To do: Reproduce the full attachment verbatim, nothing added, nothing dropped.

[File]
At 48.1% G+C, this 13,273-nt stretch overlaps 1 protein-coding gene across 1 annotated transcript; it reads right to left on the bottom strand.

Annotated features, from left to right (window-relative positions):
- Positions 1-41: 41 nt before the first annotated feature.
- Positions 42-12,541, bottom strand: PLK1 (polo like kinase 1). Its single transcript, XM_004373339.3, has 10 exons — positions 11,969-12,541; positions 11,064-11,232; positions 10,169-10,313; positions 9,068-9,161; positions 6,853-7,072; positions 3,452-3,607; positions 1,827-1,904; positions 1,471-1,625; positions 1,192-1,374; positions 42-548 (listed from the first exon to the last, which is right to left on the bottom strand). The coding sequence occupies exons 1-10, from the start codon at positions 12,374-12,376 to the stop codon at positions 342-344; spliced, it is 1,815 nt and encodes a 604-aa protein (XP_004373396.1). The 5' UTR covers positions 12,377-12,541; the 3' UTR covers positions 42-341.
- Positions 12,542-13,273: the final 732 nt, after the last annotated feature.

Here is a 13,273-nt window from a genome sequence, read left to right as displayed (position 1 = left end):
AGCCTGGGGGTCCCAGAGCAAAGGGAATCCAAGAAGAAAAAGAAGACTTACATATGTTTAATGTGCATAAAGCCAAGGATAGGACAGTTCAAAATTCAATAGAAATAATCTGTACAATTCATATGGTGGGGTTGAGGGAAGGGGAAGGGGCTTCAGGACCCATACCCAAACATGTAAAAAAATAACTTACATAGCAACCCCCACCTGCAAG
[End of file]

At 48.1% G+C, this 13,273-nt stretch overlaps 1 protein-coding gene across 1 annotated transcript; it reads right to left on the bottom strand.

Annotated features, from left to right (window-relative positions):
- Positions 1-41: 41 nt before the first annotated feature.
- Positions 42-12,541, bottom strand: PLK1 (polo like kinase 1). Its single transcript, XM_004373339.3, has 10 exons — positions 11,969-12,541; positions 11,064-11,232; positions 10,169-10,313; positions 9,068-9,161; positions 6,853-7,072; positions 3,452-3,607; positions 1,827-1,904; positions 1,471-1,625; positions 1,192-1,374; positions 42-548 (listed from the first exon to the last, which is right to left on the bottom strand). The coding sequence occupies exons 1-10, from the start codon at positions 12,374-12,376 to the stop codon at positions 342-344; spliced, it is 1,815 nt and encodes a 604-aa protein (XP_004373396.1). The 5' UTR covers positions 12,377-12,541; the 3' UTR covers positions 42-341.
- Positions 12,542-13,273: the final 732 nt, after the last annotated feature.

Here is a 13,273-nt window from a genome sequence, read left to right as displayed (position 1 = left end):
AGCCTGGGGGTCCCAGAGCAAAGGGAATCCAAGAAGAAAAAGAAGACTTACATATGTTTAATGTGCATAAAGCCAAGGATAGGACAGTTCAAAATTCAATAGAAATAATCTGTACAATTCATATGGTGGGGTTGAGGGAAGGGGAAGGGGCTTCAGGACCCATACCCAAACATGTAAAAAAATAACTTACATAGCAACCCCCACCTGCAAG